It is time to go Perseid meteor hunting! This meteor shower peaks on August 12. Look for streaks of light, often called shooting or falling stars – they can appear anywhere in the sky. They are “space-dust” from Comet Swift-Tuttle, which last made a pass by Earth in 1992. Some of the material of the comet lingers in space, and the Earth moves into it in August of each year.
This year MIGHT feature an outburst – as the Earth moves through a thicker clump of the comet debris. (that was for 2016!) 2017 will be tricky due to the just past Full Moon, lighting the sky during the best viewing hours after midnight. Face north with the Moon at your back for the best chance of seeing fainter meteors.
If you do want to go meteor watching this month here are a few tips:
1: Get comfortable and stay warm! A sleeping bag and a reclining lawn chair are a good idea.
2: Observe from as dark a location as possible and give your eyes 15 to 20 minutes to adjust to the darkness of the sky.
3: Be well rested before observing. Napping before observing is recommended since the best time to observe meteors is after midnight. As the American Meteor Society points out “You certainly will not see much meteor activity through closed eyelids!”
4: Look generally upwards. Above 45 degrees from the horizon the atmosphere is thinner, so any observed meteors will be brighter than they would be if seen nearer the horizon.
5: Look for the colours of the meteors. Many of the brightest meteors take on a strong greenish hue, which is believed to be due to our atmosphere’s oxygen reacting to the passage of the meteor.
Bear in mind that most meteors seen in the course of an observing session are faint ones. Only a small fraction are brighter than magnitude 0 (or as bright as the brightest stars), about one in 1200 becomes brighter than -5 mag (or brighter than Venus at its brightest), while only one in 12 000 reaches -8 mag (over ten times brighter than Venus).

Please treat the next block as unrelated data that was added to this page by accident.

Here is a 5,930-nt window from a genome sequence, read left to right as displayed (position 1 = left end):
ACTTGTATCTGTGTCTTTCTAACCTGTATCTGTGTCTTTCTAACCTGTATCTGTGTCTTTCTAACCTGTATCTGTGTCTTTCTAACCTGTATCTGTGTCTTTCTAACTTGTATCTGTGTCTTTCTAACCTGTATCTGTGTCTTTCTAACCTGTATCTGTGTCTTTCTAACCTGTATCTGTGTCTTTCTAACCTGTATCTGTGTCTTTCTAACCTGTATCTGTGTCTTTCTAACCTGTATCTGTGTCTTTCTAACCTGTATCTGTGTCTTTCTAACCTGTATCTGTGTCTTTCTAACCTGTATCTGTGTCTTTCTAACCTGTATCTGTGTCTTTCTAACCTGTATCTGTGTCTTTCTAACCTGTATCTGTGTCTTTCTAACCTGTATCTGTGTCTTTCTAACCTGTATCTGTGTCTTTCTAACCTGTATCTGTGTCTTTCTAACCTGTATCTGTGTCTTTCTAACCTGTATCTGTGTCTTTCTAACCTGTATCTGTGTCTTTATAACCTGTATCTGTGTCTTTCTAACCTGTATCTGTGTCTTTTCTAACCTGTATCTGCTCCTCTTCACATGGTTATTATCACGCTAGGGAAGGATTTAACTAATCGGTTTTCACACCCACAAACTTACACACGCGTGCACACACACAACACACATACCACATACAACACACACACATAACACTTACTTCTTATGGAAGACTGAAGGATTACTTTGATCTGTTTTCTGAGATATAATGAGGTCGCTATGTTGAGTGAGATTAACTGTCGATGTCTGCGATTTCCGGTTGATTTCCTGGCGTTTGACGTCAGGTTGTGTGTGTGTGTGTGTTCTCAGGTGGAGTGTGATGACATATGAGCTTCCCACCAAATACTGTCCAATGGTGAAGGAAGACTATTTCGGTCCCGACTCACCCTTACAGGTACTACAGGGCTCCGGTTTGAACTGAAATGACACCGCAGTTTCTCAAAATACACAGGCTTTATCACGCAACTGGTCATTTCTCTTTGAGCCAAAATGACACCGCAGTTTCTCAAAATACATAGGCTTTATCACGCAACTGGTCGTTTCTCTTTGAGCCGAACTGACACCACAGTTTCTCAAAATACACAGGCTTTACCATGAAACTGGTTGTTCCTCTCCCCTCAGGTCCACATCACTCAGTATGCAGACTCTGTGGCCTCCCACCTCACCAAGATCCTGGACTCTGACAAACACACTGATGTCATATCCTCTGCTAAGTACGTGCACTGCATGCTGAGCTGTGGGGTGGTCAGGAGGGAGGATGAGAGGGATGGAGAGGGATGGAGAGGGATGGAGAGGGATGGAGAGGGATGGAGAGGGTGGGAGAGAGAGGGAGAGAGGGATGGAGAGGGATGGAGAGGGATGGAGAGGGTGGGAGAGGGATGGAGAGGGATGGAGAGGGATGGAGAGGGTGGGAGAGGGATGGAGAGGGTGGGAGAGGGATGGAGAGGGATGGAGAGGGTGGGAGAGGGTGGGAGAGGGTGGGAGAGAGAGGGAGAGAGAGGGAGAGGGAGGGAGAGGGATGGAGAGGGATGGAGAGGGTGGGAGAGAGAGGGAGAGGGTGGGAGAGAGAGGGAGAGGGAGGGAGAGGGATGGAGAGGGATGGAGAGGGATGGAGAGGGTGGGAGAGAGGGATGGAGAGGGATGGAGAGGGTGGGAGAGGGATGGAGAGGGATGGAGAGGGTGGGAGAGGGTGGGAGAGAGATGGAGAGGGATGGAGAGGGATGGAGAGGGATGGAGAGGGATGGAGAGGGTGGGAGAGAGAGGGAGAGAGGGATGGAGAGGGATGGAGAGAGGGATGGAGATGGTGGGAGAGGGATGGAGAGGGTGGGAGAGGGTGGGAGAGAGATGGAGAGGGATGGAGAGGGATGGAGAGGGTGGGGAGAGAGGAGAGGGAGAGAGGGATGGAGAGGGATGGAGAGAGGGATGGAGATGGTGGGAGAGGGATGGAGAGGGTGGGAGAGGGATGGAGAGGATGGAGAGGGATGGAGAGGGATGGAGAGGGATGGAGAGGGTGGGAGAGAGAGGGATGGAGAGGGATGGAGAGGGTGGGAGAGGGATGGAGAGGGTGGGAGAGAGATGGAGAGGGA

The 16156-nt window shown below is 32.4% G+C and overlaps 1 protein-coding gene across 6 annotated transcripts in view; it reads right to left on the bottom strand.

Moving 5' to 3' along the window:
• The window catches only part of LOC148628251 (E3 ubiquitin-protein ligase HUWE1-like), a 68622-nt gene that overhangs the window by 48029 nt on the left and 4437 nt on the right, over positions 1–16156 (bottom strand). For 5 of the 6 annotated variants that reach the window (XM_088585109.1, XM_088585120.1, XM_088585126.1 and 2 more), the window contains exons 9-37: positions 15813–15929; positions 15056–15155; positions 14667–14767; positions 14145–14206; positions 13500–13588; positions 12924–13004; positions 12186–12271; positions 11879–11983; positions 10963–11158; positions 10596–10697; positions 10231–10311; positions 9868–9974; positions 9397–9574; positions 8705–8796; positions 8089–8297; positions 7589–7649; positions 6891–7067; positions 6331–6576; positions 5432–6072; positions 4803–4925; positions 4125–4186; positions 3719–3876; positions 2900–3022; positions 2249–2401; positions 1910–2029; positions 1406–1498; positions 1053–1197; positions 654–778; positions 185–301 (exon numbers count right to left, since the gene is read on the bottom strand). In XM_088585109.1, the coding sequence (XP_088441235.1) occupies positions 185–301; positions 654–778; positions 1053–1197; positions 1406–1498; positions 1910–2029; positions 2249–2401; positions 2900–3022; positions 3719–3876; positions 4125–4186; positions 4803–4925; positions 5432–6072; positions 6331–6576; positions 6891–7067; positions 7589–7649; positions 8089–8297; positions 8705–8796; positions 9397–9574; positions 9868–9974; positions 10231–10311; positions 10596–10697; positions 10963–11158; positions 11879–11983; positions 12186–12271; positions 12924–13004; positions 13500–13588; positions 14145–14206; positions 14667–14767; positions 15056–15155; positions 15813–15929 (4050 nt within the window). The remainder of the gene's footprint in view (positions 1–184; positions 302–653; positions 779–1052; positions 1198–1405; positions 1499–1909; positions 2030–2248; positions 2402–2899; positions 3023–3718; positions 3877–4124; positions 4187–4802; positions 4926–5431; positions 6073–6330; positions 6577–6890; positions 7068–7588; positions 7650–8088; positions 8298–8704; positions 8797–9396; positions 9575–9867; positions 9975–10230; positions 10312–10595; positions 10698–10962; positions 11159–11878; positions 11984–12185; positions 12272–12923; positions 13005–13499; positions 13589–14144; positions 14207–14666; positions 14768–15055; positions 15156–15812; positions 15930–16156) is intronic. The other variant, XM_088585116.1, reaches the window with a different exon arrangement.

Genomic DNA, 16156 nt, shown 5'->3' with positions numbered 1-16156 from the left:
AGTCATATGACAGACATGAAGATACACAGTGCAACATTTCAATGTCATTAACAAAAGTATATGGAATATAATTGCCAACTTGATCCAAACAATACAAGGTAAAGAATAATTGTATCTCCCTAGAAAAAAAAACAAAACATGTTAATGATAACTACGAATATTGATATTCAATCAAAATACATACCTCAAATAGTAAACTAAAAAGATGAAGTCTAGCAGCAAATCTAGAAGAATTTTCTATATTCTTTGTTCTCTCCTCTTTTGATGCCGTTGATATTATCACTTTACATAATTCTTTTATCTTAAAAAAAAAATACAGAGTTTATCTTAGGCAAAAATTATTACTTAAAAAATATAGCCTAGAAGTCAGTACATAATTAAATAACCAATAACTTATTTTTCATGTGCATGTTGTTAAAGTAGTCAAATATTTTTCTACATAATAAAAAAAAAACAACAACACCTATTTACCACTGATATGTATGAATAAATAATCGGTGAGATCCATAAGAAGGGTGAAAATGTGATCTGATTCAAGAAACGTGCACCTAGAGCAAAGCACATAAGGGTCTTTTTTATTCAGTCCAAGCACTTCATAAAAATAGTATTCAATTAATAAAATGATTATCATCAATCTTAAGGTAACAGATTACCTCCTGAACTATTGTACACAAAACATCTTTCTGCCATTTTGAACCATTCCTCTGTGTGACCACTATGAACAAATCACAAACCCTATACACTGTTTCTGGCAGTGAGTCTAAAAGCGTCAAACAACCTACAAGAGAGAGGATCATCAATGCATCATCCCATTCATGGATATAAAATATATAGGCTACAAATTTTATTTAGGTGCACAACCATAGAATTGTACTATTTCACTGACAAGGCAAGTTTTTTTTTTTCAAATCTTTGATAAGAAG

And if you are really fortunate, you can try to hear the meteors! For hundreds of years (going all the way back to the time of Edmund Halley in the 1700s) a fizzing or hissing noise has been reported as being heard simultaneously with the sight of a meteor. These are known as electrophonic meteor sounds and might be linked to low frequency radio waves being emitted by the plasma trails of the meteors. These radio waves travel at the speed of light and can be detected by objects near an observer immediately – without showing a delay from having to travel at the speed of sound. Good detectors include objects like aluminium foil, thin wires, pine needles and even dry or frizzy hair. So if you are going out observing, fluff your hair as well as pulling on warm clothes!
For younger readers: Find out more from ESA Kids.